23/06/2021 - 12:00

Security of payment reform not enough for CFMEU

23/06/2021 - 12:00

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The state’s construction union has voiced its disappointment over the government’s failure to include cascading statutory trusts in its Security of Payment Bill.

Security of payment reform not enough for CFMEU
Mick Buchan said the Bill did not go far enough. Photo: Attila Csaszar

The state’s construction union has voiced its disappointment over the government’s failure to include cascading statutory trusts in its Building and Construction Industry Bill, labelling the move a missed opportunity.

The Building and Construction Industry Bill 2021 (Security of Payment) passed state parliament yesterday afternoon, after being reintroduced late last month.

The state government has assigned almost $10 million to implement the legislation over a four-year period, which includes a mandatory retention trust scheme, provisions for monthly progress payments, and a rapid dispute resolution process.

The reforms, which are designed to complement project bank accounts on government projects, also give the Building Services Board the power to remove registered building contractors with a history of engaging in ‘phoenixing’ activity from the industry.

The government introduced the new Bill a week after three Pindan Group entities were placed in administration and a further nine were placed in liquidation, leaving hundreds of subcontractors and trade suppliers involved in its 80 active projects out of pocket.

Commerce Minister Amber-Jade Sanderson promised the reforms would deliver greater protections for subcontractors in the event of an upstream insolvency and increase the likelihood that subcontractors would be paid before that insolvency occurs.

While praising the state government for the inclusion of reforms, which restrict phoenixing practices and prohibit ‘pay when paid’, CFMEU (Construction Forestry Maritime Mining and Energy Union) state secretary Mick Buchan said the Bill did not go far enough.

Following news the Bill had passed, Mr Buchan said the state government’s failure to incorporate cascading statutory trusts, which effectively safeguard money owed to subcontractors in the case of an insolvency, was a missed opportunity and one that would be costly for industry.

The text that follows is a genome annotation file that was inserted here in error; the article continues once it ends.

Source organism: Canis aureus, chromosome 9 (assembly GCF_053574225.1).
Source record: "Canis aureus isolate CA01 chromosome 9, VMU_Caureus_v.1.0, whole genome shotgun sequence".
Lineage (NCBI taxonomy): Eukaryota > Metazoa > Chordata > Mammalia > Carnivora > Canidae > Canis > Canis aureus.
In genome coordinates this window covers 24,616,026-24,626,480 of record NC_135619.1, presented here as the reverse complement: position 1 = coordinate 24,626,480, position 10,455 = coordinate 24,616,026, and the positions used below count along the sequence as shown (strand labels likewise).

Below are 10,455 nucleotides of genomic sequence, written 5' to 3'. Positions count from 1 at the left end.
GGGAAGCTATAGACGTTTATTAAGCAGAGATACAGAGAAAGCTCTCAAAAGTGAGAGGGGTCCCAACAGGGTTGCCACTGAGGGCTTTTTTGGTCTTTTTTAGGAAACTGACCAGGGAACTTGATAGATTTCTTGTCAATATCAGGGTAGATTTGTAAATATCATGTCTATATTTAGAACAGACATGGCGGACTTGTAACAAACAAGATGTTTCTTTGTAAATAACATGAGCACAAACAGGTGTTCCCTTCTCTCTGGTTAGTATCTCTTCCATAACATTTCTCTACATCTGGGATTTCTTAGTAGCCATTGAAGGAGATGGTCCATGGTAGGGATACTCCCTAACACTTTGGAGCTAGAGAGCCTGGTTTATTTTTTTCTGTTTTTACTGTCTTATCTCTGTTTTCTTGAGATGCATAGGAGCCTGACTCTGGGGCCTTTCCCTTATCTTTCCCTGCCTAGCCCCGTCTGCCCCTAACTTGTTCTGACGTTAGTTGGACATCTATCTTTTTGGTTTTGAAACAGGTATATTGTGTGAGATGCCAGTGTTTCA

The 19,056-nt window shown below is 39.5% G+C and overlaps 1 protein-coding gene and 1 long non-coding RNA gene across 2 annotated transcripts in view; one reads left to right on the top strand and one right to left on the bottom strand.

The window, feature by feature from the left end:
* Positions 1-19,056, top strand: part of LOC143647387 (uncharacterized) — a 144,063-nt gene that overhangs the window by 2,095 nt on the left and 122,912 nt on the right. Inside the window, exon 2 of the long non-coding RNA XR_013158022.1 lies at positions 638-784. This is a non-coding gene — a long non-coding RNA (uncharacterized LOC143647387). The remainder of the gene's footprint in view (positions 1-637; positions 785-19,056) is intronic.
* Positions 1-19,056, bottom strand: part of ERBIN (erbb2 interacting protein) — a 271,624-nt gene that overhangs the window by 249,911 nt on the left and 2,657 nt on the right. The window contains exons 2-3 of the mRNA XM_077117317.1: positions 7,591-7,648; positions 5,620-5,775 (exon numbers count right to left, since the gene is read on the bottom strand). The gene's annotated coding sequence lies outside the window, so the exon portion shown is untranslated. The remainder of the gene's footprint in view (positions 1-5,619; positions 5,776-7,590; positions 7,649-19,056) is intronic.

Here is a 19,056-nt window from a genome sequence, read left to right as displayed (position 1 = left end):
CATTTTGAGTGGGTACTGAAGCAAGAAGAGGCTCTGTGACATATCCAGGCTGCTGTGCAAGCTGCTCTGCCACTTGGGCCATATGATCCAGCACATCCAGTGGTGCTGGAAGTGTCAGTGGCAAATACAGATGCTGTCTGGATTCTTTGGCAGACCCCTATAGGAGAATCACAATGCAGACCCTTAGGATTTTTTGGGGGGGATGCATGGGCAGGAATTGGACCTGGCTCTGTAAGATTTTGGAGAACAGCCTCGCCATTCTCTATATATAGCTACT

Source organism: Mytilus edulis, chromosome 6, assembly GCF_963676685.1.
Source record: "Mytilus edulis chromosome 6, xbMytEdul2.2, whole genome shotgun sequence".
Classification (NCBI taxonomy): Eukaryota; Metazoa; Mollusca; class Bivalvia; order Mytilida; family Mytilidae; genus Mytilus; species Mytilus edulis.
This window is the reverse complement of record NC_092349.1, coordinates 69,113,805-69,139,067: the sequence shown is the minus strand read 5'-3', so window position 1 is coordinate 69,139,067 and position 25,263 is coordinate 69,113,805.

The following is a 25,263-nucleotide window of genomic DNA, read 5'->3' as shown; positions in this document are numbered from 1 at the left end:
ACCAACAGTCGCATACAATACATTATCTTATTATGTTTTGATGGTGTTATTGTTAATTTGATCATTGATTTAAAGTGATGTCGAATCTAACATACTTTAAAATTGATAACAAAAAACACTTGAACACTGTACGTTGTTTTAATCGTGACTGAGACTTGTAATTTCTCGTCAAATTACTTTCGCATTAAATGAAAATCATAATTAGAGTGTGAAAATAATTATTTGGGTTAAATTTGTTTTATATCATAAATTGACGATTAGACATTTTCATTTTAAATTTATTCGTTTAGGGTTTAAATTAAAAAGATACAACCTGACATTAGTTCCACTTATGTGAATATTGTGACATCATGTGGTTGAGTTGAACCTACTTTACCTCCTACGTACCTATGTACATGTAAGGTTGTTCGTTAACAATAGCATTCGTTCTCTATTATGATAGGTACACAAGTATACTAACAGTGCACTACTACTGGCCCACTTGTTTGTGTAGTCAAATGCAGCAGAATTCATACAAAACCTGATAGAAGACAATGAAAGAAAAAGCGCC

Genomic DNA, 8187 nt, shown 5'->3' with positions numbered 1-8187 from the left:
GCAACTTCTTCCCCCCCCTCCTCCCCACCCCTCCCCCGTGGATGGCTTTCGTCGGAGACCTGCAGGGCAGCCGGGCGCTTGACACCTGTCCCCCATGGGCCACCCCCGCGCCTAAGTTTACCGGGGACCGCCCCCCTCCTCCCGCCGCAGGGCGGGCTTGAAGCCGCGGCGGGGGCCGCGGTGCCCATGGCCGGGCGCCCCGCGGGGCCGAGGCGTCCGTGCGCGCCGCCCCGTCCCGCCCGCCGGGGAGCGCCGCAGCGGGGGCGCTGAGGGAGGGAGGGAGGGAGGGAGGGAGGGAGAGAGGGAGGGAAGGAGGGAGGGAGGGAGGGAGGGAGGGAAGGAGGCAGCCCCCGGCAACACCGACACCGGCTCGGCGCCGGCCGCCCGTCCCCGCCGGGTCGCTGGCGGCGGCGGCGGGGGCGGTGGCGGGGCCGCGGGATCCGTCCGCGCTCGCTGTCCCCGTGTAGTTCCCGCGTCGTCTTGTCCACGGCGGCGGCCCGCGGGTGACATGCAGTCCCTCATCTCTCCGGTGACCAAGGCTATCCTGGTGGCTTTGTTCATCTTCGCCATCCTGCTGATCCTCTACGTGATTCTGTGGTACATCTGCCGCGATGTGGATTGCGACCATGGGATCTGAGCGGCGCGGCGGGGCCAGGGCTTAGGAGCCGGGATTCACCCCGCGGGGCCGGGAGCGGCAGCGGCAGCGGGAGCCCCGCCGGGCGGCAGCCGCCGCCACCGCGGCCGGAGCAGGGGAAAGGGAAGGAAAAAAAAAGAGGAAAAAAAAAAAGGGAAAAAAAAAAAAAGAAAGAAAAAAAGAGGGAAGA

Cascading statutory trusts were a key recommendation of an independent review of the security of payments for subcontractors in WA’s building and construction industry.

“Cascading statutory trusts across the contracting chain is the only real measure that will safeguard subcontractors against the fallout of insolvency, the misuse and misappropriation of project funds, and the deliberate reallocation of risk down onto the smallest local subcontractor in the building and construction industry,” Mr Buchan said.

“Cascading trusts are the simplest and clearest way to make sure the industry does the right thing.

“The fact that local West Australian businesses are still having to operate without that basic assurance – that they will actually be paid – is radically undermining the health and profitability of the entire Western Australian construction industry.”

The state's opposition has also been critical of the move, with opposition commerce spokesperson Vince Catania arguing that subcontractors had become banks for construction companies.

The state government has previously defended the move, insisting that the companies needed to have cash flow.

STANDING BY BUSINESS. TRUSTED BY BUSINESS.

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